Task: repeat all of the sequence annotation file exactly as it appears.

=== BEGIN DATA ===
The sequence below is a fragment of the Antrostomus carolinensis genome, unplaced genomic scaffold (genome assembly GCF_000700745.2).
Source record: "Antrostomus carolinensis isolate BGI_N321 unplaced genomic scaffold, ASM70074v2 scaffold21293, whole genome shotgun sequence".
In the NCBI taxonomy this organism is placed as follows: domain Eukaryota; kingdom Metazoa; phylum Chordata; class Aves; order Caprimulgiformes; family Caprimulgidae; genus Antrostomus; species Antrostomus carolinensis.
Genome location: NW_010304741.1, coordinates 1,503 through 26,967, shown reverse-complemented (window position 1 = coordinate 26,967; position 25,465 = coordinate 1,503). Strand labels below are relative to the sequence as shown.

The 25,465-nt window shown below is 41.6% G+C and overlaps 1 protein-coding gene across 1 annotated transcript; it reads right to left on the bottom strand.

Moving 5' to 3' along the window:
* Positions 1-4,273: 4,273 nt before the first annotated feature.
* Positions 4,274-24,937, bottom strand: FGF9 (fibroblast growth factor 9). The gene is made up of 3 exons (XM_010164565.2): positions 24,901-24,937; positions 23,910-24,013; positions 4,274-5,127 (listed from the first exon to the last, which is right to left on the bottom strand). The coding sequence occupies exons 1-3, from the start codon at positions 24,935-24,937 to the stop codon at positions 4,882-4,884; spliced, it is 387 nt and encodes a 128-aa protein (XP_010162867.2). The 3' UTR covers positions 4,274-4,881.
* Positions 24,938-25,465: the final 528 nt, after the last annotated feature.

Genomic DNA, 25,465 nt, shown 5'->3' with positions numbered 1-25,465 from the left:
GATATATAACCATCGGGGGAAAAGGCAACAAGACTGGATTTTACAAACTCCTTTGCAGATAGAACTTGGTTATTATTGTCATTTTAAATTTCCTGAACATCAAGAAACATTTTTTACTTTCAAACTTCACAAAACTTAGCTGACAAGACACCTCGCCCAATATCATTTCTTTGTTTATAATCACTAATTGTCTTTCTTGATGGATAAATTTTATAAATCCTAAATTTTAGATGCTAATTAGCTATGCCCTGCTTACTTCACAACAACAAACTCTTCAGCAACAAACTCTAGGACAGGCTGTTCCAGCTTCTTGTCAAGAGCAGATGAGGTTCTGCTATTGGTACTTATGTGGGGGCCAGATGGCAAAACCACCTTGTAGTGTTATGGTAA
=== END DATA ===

The sequence below is a fragment of the Antrostomus carolinensis genome, unplaced genomic scaffold (genome assembly GCF_000700745.2).
Source record: "Antrostomus carolinensis isolate BGI_N321 unplaced genomic scaffold, ASM70074v2 scaffold21293, whole genome shotgun sequence".
In the NCBI taxonomy this organism is placed as follows: domain Eukaryota; kingdom Metazoa; phylum Chordata; class Aves; order Caprimulgiformes; family Caprimulgidae; genus Antrostomus; species Antrostomus carolinensis.
Genome location: NW_010304741.1, coordinates 1,503 through 26,967, shown reverse-complemented (window position 1 = coordinate 26,967; position 25,465 = coordinate 1,503). Strand labels below are relative to the sequence as shown.

The 25,465-nt window shown below is 41.6% G+C and overlaps 1 protein-coding gene across 1 annotated transcript; it reads right to left on the bottom strand.

Moving 5' to 3' along the window:
* Positions 1-4,273: 4,273 nt before the first annotated feature.
* Positions 4,274-24,937, bottom strand: FGF9 (fibroblast growth factor 9). The gene is made up of 3 exons (XM_010164565.2): positions 24,901-24,937; positions 23,910-24,013; positions 4,274-5,127 (listed from the first exon to the last, which is right to left on the bottom strand). The coding sequence occupies exons 1-3, from the start codon at positions 24,935-24,937 to the stop codon at positions 4,882-4,884; spliced, it is 387 nt and encodes a 128-aa protein (XP_010162867.2). The 3' UTR covers positions 4,274-4,881.
* Positions 24,938-25,465: the final 528 nt, after the last annotated feature.

Genomic DNA, 25,465 nt, shown 5'->3' with positions numbered 1-25,465 from the left:
GATATATAACCATCGGGGGAAAAGGCAACAAGACTGGATTTTACAAACTCCTTTGCAGATAGAACTTGGTTATTATTGTCATTTTAAATTTCCTGAACATCAAGAAACATTTTTTACTTTCAAACTTCACAAAACTTAGCTGACAAGACACCTCGCCCAATATCATTTCTTTGTTTATAATCACTAATTGTCTTTCTTGATGGATAAATTTTATAAATCCTAAATTTTAGATGCTAATTAGCTATGCCCTGCTTACTTCACAACAACAAACTCTTCAGCAACAAACTCTAGGACAGGCTGTTCCAGCTTCTTGTCAAGAGCAGATGAGGTTCTGCTATTGGTACTTATGTGGGGGCCAGATGGCAAAACCACCTTGTAGTGTTATGGTAA